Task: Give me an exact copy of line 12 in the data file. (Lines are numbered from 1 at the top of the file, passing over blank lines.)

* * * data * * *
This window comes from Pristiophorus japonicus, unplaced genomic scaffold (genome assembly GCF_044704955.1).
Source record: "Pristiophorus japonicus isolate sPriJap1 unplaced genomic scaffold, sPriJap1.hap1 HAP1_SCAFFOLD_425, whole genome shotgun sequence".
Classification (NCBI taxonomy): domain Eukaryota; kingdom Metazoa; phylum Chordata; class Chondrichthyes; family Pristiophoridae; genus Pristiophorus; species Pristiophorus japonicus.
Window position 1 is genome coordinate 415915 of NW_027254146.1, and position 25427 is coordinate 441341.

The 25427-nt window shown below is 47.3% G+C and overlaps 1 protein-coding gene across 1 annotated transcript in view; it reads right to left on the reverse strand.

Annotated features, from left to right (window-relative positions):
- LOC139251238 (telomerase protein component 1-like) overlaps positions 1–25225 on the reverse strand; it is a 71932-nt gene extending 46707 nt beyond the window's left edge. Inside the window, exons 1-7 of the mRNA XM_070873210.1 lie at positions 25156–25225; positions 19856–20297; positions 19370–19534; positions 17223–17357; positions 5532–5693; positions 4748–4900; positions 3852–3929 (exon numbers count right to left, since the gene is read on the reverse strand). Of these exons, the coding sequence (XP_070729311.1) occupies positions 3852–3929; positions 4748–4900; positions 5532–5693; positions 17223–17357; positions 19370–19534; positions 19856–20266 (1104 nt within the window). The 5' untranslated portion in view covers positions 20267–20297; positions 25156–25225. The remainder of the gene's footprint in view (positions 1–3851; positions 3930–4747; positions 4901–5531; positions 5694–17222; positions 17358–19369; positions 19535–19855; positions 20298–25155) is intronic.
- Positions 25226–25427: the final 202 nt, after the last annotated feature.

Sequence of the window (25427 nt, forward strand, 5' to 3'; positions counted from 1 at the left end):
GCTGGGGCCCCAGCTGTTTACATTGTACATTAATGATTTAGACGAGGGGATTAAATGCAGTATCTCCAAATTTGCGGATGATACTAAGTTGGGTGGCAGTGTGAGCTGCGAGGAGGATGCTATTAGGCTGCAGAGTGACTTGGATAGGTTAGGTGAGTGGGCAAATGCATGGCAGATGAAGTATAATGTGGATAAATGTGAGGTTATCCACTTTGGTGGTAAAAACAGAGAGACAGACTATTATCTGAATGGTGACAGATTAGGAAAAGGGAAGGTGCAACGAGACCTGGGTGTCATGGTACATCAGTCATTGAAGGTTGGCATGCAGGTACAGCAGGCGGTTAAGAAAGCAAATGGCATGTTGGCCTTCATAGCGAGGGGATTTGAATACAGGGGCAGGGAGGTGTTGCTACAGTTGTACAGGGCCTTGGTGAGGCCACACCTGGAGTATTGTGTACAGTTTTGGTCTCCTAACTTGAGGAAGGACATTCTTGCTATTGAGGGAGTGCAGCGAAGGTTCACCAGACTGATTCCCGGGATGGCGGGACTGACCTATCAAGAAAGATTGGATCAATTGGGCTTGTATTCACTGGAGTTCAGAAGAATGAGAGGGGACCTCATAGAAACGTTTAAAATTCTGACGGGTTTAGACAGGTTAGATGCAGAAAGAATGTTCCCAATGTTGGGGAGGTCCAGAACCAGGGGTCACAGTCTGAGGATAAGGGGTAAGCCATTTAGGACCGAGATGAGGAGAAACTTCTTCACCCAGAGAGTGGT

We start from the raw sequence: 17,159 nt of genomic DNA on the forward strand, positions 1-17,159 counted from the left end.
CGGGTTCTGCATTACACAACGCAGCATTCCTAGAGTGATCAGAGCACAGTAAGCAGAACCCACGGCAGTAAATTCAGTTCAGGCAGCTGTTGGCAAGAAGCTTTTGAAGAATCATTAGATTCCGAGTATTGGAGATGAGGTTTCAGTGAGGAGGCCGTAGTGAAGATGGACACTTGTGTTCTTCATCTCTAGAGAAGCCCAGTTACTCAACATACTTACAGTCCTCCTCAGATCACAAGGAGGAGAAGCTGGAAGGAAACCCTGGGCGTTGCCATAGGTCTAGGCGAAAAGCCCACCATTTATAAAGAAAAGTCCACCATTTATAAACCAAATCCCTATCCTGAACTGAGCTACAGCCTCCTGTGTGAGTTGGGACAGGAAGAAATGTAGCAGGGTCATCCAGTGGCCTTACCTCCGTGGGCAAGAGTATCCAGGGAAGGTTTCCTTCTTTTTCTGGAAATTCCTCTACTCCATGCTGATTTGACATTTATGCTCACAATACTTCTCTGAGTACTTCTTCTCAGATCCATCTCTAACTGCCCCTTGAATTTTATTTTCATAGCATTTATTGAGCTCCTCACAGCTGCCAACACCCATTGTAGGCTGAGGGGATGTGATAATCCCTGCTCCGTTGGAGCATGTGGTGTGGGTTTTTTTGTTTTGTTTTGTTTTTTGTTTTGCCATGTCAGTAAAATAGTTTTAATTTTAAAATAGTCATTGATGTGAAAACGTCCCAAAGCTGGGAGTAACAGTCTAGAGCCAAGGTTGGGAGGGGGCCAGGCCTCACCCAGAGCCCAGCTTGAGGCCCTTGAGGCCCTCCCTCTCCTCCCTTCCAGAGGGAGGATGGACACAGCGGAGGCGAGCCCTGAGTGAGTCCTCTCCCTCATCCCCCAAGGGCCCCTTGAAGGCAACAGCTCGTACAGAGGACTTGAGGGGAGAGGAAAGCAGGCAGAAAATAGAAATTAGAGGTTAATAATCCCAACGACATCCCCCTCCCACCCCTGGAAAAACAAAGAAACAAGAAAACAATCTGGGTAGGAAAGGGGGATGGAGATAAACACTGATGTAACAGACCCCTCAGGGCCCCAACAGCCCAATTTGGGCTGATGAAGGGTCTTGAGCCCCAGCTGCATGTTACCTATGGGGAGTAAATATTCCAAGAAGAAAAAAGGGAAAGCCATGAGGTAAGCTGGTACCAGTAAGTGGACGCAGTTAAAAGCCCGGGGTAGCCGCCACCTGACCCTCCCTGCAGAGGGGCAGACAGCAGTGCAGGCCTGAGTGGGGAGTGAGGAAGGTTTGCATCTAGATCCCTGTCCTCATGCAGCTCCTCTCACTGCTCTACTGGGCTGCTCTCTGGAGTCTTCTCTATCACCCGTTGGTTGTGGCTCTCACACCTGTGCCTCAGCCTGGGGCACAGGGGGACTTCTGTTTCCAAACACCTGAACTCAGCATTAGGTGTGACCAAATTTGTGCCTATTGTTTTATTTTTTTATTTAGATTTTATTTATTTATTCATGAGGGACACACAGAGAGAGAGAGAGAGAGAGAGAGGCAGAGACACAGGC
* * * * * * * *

CGGGTTCTGCATTACACAACGCAGCATTCCTAGAGTGATCAGAGCACAGTAAGCAGAACCCACGGCAGTAAATTCAGTTCAGGCAGCTGTTGGCAAGAAGCTTTTGAAGAATCATTAGATTCCGAGTATTGGAGATGAGGTTTCAGTGAGGAGGCCGTAGTGAAGATGGACACTTGTGTTCTTCATCTCTAGAGAAGCCCAGTTACTCAACATACTTACAGTCCTCCTCAGATCACAAGGAGGAGAAGCTGGAAGGAAACCCTGGGCGTTGCCATAGGTCTAGGCGAAAAGCCCACCATTTATAAAGAAAAGTCCACCATTTATAAACCAAATCCCTATCCTGAACTGAGCTACAGCCTCCTGTGTGAGTTGGGACAGGAAGAAATGTAGCAGGGTCATCCAGTGGCCTTACCTCCGTGGGCAAGAGTATCCAGGGAAGGTTTCCTTCTTTTTCTGGAAATTCCTCTACTCCATGCTGATTTGACATTTATGCTCACAATACTTCTCTGAGTACTTCTTCTCAGATCCATCTCTAACTGCCCCTTGAATTTTATTTTCATAGCATTTATTGAGCTCCTCACAGCTGCCAACACCCATTGTAGGCTGAGGGGATGTGATAATCCCTGCTCCGTTGGAGCATGTGGTGTGGGTTTTTTTGTTTTGTTTTGTTTTTTGTTTTGCCATGTCAGTAAAATAGTTTTAATTTTAAAATAGTCATTGATGTGAAAACGTCCCAAAGCTGGGAGTAACAGTCTAGAGCCAAGGTTGGGAGGGGGCCAGGCCTCACCCAGAGCCCAGCTTGAGGCCCTTGAGGCCCTCCCTCTCCTCCCTTCCAGAGGGAGGATGGACACAGCGGAGGCGAGCCCTGAGTGAGTCCTCTCCCTCATCCCCCAAGGGCCCCTTGAAGGCAACAGCTCGTACAGAGGACTTGAGGGGAGAGGAAAGCAGGCAGAAAATAGAAATTAGAGGTTAATAATCCCAACGACATCCCCCTCCCACCCCTGGAAAAACAAAGAAACAAGAAAACAATCTGGGTAGGAAAGGGGGATGGAGATAAACACTGATGTAACAGACCCCTCAGGGCCCCAACAGCCCAATTTGGGCTGATGAAGGGTCTTGAGCCCCAGCTGCATGTTACCTATGGGGAGTAAATATTCCAAGAAGAAAAAAGGGAAAGCCATGAGGTAAGCTGGTACCAGTAAGTGGACGCAGTTAAAAGCCCGGGGTAGCCGCCACCTGACCCTCCCTGCAGAGGGGCAGACAGCAGTGCAGGCCTGAGTGGGGAGTGAGGAAGGTTTGCATCTAGATCCCTGTCCTCATGCAGCTCCTCTCACTGCTCTACTGGGCTGCTCTCTGGAGTCTTCTCTATCACCCGTTGGTTGTGGCTCTCACACCTGTGCCTCAGCCTGGGGCACAGGGGGACTTCTGTTTCCAAACACCTGAACTCAGCATTAGGTGTGACCAAATTTGTGCCTATTGTTTTATTTTTTTATTTAGATTTTATTTATTTATTCATGAGGGACACACAGAGAGAGAGAGAGAGAGAGAGAGGCAGAGACACAGGC